Abstract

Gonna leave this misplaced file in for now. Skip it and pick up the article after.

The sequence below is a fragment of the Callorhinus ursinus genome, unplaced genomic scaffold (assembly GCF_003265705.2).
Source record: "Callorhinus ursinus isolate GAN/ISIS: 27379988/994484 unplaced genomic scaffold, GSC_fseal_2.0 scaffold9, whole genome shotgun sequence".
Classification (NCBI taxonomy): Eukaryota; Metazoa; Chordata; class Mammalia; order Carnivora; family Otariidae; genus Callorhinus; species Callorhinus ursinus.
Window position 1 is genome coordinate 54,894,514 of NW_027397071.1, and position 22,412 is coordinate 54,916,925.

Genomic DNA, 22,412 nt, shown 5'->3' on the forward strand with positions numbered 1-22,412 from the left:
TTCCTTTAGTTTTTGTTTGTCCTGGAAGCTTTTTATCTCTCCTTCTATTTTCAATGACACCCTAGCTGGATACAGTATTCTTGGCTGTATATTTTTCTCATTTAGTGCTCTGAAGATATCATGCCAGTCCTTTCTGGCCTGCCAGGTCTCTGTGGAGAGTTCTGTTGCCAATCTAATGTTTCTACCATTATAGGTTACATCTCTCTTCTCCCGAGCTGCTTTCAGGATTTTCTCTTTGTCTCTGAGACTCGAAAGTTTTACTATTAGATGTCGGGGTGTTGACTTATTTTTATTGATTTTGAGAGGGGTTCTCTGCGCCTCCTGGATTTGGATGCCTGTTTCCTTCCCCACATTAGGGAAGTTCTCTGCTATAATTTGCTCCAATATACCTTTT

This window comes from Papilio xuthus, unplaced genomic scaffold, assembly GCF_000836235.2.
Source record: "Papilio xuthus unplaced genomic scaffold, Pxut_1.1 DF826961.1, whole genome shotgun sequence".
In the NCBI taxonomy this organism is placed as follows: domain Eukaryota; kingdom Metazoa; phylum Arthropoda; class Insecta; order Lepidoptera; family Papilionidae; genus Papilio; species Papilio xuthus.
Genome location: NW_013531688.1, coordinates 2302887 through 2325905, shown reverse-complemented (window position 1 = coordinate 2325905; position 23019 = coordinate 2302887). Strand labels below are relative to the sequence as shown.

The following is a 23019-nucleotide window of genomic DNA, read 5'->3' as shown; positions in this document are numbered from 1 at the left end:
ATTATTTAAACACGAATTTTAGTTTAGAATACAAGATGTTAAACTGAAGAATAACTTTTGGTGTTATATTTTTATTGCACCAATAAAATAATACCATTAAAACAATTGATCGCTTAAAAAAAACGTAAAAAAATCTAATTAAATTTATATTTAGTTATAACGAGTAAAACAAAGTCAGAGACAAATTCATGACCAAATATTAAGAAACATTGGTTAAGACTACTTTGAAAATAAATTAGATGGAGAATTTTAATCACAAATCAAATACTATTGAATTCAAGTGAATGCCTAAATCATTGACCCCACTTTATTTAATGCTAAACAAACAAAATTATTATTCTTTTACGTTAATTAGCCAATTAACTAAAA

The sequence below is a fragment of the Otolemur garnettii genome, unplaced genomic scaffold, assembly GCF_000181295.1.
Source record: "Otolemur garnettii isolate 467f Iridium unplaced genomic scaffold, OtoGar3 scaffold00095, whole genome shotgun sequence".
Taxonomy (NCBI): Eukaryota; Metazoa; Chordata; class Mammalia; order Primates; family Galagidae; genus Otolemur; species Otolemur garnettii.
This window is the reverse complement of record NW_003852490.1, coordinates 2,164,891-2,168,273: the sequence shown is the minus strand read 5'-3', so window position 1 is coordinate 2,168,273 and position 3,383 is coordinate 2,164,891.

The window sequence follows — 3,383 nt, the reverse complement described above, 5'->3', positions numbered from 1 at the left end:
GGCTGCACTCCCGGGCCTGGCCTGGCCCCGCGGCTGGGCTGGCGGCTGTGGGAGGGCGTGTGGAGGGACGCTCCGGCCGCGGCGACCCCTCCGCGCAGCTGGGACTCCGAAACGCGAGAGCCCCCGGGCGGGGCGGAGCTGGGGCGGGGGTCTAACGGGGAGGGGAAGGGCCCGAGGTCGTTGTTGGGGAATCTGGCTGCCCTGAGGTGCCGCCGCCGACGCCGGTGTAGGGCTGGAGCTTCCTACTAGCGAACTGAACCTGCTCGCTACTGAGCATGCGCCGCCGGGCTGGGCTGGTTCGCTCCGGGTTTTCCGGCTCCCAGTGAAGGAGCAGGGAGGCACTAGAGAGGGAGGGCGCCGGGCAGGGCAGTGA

This Feature explores what it would mean to disestablish the family. It examines a particular theory of religious disestablishment, one that emphasizes institutional pluralism and the importance of competing sources of authority, and argues that this model of church-state relationships has much to teach us about family-state relationships. Though substantial rights to what might be called "free exercise of the family" have been recognized in American constitutional doctrine, at present there is no parallel principle of familial disestablishment. The state is free to regulate families qua families, and to encourage or discourage certain kinds of familial relationships. This Feature suggests reasons to rethink these existing familial establishments. Disestablishment is a risky and unpredictable enterprise, but its risks may be the risks inherent in liberty.

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